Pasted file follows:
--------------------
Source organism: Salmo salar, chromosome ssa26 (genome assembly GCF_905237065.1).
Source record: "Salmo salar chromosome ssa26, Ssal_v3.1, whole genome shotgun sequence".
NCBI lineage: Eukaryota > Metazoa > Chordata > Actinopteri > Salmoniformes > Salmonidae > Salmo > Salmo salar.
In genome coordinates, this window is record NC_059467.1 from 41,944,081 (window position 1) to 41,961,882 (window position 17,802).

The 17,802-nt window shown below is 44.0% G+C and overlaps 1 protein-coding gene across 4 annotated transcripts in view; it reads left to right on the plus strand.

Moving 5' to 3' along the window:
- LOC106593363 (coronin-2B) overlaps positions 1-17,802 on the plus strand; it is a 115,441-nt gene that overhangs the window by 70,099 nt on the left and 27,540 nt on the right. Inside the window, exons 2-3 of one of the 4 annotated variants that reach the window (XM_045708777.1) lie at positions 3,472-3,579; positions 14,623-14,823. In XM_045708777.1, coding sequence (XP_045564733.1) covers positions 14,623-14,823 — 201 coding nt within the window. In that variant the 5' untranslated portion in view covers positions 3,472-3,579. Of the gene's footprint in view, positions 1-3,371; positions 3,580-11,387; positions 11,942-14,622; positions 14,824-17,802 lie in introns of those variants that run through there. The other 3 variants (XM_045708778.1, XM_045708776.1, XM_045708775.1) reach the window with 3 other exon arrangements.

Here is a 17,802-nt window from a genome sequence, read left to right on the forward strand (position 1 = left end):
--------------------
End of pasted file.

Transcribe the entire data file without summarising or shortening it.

Source organism: Salmo salar, chromosome ssa26 (genome assembly GCF_905237065.1).
Source record: "Salmo salar chromosome ssa26, Ssal_v3.1, whole genome shotgun sequence".
NCBI lineage: Eukaryota > Metazoa > Chordata > Actinopteri > Salmoniformes > Salmonidae > Salmo > Salmo salar.
In genome coordinates, this window is record NC_059467.1 from 41,944,081 (window position 1) to 41,961,882 (window position 17,802).

The 17,802-nt window shown below is 44.0% G+C and overlaps 1 protein-coding gene across 4 annotated transcripts in view; it reads left to right on the plus strand.

Moving 5' to 3' along the window:
- LOC106593363 (coronin-2B) overlaps positions 1-17,802 on the plus strand; it is a 115,441-nt gene that overhangs the window by 70,099 nt on the left and 27,540 nt on the right. Inside the window, exons 2-3 of one of the 4 annotated variants that reach the window (XM_045708777.1) lie at positions 3,472-3,579; positions 14,623-14,823. In XM_045708777.1, coding sequence (XP_045564733.1) covers positions 14,623-14,823 — 201 coding nt within the window. In that variant the 5' untranslated portion in view covers positions 3,472-3,579. Of the gene's footprint in view, positions 1-3,371; positions 3,580-11,387; positions 11,942-14,622; positions 14,824-17,802 lie in introns of those variants that run through there. The other 3 variants (XM_045708778.1, XM_045708776.1, XM_045708775.1) reach the window with 3 other exon arrangements.

Here is a 17,802-nt window from a genome sequence, read left to right on the forward strand (position 1 = left end):